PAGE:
What to expect from SEC media days outside Birmingham this week?

Sure, there will be talk about returning starters and preseason predictions. Questions will cover all things from expectations to ex-quarterbacks and will range from the important to the incidental.

There will be enough discussion on whether Lane Kiffin and Urban Meyer can get along and debating whether Nick and Timmy T can really walk on water. (If you're curious, the answer is no on both.)

The talk of all the things football is highly anticipated. Even the weather cooperated last weekend with fall-like conditions. Most of the league's coaches will talk about new starting quarterbacks. A couple will talk about how they wouldn't trade their quarterbacks for anyone. No one will he say he wishes he had Jonathan Crompton behind center.

Each team across the league faces issue-based dilemmas.

Can Tennessee start better? The Volunteers lost the first quarter 67-17 combined during their 12 games last season. And with the obvious uncertainties at quarterback, playing from behind was not -- and will not be -- the Vols' strength.

Can anyone compete with Alabama on the ground? Looking for a quick answer why the Crimson Tide was unbeaten last year, try this: 184-74. Those are the average rushing totals for Alabama and its foes last year.

Can Georgia behave on the field? The Bulldogs commited an obscene number of penalties last year -- 112 for 938 yards. Without the same talent level at quarterback and running back, anything resembling similar numbers will be disastrous this year.

The current numbers for the league as a whole, however, are nothing short of glorious.

The anticipation for this week's annual media event has never been higher. TFP sports writer David Paschall tells us that a record number of nearly 900 credentials has been granted, and a google search of the term "SEC football media days" turned up more than 1.4 million entries in 0.14 seconds.

And the numbers do not stop there. The league has won the last three Bowl Championship Series national titles. Its record-setting multibillion-dollar television deal is with two high-powered networks, CBS and ESPN.

Surely the SEC has positioned itself as the No. 1 football conference in the country, and the gap is not as close as the Big 12 would want you to believe. In fact, the SEC's impressive rise leaves arguably the one biggest question this week for the man who will step to the podium first -- SEC commissioner Mike Slive.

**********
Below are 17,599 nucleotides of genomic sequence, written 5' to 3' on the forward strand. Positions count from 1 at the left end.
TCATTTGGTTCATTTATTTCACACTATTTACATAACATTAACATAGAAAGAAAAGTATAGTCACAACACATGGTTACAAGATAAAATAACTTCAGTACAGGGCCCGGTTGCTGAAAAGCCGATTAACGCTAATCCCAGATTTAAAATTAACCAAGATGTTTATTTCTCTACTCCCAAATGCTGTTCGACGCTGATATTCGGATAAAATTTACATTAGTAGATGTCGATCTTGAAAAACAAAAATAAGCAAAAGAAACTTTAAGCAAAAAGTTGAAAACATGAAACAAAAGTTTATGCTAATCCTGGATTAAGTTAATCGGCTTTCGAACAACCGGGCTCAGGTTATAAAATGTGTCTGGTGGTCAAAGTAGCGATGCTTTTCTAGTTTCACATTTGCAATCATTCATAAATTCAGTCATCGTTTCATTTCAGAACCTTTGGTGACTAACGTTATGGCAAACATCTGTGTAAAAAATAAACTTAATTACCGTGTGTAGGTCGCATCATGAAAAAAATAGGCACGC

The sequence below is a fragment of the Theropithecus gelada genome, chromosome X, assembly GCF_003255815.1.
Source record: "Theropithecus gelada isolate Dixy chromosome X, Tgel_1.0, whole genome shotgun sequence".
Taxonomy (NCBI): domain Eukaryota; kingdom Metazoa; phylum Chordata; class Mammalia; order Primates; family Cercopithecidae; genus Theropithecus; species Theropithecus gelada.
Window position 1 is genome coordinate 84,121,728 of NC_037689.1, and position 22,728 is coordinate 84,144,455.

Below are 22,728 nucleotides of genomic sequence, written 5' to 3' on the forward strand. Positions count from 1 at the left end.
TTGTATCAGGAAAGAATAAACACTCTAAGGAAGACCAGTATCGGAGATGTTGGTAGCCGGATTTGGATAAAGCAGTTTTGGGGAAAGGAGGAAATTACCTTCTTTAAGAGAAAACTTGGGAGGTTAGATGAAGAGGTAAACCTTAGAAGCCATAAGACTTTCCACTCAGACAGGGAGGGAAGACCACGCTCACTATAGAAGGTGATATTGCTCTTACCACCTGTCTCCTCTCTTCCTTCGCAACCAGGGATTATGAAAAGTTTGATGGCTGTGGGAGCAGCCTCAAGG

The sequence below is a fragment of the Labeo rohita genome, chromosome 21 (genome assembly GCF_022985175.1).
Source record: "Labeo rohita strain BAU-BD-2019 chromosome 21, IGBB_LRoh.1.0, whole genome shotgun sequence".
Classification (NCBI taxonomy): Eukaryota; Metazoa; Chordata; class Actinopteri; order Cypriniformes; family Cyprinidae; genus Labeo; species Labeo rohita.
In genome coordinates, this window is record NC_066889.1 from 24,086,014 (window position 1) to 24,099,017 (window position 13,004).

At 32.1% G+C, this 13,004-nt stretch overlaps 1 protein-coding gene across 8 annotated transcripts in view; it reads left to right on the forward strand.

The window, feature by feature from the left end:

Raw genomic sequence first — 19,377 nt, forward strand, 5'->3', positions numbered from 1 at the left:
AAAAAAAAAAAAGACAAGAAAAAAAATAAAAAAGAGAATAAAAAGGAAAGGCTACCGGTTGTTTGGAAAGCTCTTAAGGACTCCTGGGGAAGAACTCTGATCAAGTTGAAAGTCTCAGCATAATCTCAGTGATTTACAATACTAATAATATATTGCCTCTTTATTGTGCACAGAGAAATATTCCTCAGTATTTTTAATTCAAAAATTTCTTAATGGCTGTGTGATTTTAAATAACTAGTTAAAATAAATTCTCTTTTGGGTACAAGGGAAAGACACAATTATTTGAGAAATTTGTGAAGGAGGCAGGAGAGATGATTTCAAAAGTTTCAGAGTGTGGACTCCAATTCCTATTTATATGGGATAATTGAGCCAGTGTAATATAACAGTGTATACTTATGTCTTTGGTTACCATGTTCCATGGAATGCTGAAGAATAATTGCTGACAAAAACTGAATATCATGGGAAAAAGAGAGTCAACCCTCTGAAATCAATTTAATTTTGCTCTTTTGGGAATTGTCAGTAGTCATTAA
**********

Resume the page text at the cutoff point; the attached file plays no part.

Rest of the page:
Slive, who has been behind the SEC wheel since 2002 and agreed in March to an extension through 2012, must address how the league can stay this strong.

The Ivy-league educated Slive has consistently played his cards close and guarded his words even closer. His answers may not reveal all the league has on the horizon, but some of the things are obviously in the works.

Expect the league to monitor closely the inner workings and the working relationships among its coaches. Slive told the coaches at the May meetings in Destin, Fla., to cool it, and all indications suggest the message was clear and received.

The banter between fan bases and rivals fuels the passion. The jabs and jawing among coaches fuels Slive's anger, and the guess here is this week's expected fireworks may not materialize.

Expect the league to "encourage" the rest of the league to follow Alabama's lead with neutral-site games against schools that you've heard of. Alabama opened with Clemson last year at the Georgia Dome and will face Virginia Tech in the same venue this year. Other schools including Tennessee, which will play North Carolina State in the Georgia Dome in a few years, have already signed on to this, too.

Plus, with the big-dollar television deals in place well into the 2020s, high-profile games such as the home-and-home deal between Georgia and Oklahoma State will become more and more commonplace.

And why not? If the league truly is college football's best, it should welcome all challengers.